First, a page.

Nurse-like cells show deregulated expression of genes involved in immunocompetence

Nupur Bhattacharya, Susanne Diener, Irina S Idler, Judith Rauen, Sarah Häbe, Hauke Busch, Annett Habermann, Thorsten Zenz, Hartmut Döhner, Stephan Stilgenbauer, Daniel Mertens


Chronic lymphocytic leukaemia (CLL) cells convert CD14(+) cells from patients into 'nurse-like' cells (NLCs). CLL cells can also convert CD14(+) peripheral blood mononuclear cells (PBMCs) from healthy donors into cells with morphological similarities to NLCs (CD14(CLL) -cells). However it is unclear whether only CLL cells induce this conversion process. This study showed that CD14(+) PBMCs from healthy donors could also be converted into differentiated cells (CD14(B) -cells) by non-malignant B-cells. In order to identify changes specifically induced by CLL cells, we compared gene expression profiles of NLCs, CD14(CLL) -cells and CD14(B) -cells. CD14(+) cells cultured with CLL cells were more similar to NLCs than those cultured with non-malignant B-cells. The most significant changes induced by CLL cells were deregulation of the antigen presentation pathway and of genes related to immunity. NLCs had reduced levels of lysozyme activity, CD74 and HLA-DR in-vitro while expression of inhibitory FCGR2B was increased. These findings suggest an impaired immunocompetence of NLCs which, if found in-vivo, could contribute to the immunodeficiency in CLL patients.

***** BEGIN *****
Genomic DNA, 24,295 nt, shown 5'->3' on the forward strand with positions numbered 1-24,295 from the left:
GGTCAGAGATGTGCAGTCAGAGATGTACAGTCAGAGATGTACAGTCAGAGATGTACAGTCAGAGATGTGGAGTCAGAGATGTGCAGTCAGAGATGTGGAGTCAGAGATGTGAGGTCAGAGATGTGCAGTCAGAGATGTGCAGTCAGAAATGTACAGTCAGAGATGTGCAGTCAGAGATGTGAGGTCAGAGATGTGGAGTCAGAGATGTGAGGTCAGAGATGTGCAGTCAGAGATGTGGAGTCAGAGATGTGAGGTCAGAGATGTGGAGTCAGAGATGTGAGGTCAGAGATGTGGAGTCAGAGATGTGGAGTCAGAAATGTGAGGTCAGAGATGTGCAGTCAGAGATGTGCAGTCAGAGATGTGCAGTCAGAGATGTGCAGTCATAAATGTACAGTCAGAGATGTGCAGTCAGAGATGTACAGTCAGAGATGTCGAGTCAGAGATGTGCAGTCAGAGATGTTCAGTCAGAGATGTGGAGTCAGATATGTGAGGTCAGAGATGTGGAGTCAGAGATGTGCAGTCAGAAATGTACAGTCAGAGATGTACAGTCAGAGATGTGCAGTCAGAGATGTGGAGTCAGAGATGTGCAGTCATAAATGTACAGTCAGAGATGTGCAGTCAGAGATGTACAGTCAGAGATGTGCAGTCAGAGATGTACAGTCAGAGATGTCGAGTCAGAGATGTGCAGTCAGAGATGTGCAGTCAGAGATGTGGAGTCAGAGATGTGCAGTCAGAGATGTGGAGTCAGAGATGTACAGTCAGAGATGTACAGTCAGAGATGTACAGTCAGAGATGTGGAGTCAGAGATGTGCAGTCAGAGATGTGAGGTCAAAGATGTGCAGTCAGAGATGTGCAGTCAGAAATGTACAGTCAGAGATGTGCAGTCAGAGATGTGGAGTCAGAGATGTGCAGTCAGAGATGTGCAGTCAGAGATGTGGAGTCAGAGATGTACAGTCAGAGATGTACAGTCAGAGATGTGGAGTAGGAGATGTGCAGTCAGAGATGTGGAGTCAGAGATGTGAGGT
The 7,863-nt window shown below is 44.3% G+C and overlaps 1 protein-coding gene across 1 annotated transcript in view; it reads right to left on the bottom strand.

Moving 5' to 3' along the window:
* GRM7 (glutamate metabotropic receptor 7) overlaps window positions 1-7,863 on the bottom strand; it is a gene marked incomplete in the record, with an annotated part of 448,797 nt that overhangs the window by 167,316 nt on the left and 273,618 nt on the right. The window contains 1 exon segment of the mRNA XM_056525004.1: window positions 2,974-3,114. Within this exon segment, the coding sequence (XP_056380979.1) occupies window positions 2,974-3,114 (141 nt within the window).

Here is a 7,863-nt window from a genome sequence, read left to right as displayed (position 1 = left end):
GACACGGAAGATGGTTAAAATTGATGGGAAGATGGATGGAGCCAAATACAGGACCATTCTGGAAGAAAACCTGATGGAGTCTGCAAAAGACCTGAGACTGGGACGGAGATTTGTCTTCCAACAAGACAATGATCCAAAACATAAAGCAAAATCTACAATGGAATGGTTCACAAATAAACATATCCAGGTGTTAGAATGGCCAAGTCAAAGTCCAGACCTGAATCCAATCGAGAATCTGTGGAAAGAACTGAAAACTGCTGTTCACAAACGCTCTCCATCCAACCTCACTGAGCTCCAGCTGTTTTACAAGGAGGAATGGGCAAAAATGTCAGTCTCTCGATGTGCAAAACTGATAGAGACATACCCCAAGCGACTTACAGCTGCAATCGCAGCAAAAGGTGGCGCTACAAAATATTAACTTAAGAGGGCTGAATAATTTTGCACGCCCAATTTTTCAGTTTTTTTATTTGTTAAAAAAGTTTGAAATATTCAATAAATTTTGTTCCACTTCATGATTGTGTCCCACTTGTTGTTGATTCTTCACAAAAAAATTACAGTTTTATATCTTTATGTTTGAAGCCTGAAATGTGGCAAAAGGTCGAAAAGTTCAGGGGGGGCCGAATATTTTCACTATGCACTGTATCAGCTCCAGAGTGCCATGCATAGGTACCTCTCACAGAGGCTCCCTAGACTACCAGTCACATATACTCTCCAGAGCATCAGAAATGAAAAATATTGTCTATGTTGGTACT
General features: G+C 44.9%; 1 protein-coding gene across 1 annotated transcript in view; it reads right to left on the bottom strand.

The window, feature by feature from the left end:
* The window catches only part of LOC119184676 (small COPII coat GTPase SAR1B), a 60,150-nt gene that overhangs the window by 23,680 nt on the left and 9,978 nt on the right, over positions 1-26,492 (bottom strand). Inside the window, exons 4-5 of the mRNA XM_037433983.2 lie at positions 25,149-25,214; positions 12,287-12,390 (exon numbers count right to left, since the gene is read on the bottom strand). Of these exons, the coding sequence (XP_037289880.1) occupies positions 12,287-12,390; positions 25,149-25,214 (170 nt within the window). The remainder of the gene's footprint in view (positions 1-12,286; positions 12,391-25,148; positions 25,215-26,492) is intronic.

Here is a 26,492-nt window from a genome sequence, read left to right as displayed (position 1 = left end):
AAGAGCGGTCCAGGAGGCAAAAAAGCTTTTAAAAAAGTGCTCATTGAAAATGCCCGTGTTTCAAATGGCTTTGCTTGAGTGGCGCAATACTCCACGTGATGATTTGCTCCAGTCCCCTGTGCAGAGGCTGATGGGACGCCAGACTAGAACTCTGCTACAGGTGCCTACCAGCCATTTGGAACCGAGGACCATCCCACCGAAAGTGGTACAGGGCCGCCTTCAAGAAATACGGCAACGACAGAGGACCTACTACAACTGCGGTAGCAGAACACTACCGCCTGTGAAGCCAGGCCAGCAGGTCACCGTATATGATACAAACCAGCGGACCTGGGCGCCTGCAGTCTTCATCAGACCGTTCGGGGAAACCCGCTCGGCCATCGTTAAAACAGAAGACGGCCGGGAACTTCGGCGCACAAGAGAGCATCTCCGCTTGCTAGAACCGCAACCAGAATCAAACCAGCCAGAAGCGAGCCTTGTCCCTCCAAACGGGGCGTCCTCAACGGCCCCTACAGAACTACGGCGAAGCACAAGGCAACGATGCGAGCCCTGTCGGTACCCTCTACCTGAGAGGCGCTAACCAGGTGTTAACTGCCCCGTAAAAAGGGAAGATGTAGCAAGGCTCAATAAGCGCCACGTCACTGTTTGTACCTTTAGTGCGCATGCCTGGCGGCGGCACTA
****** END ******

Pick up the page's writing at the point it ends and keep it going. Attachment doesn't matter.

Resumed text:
Original languageEnglish
JournalBritish Journal of Haematology
Issue number3
Pages (from-to)349-56
Number of pages8
Publication statusPublished - 08.2011


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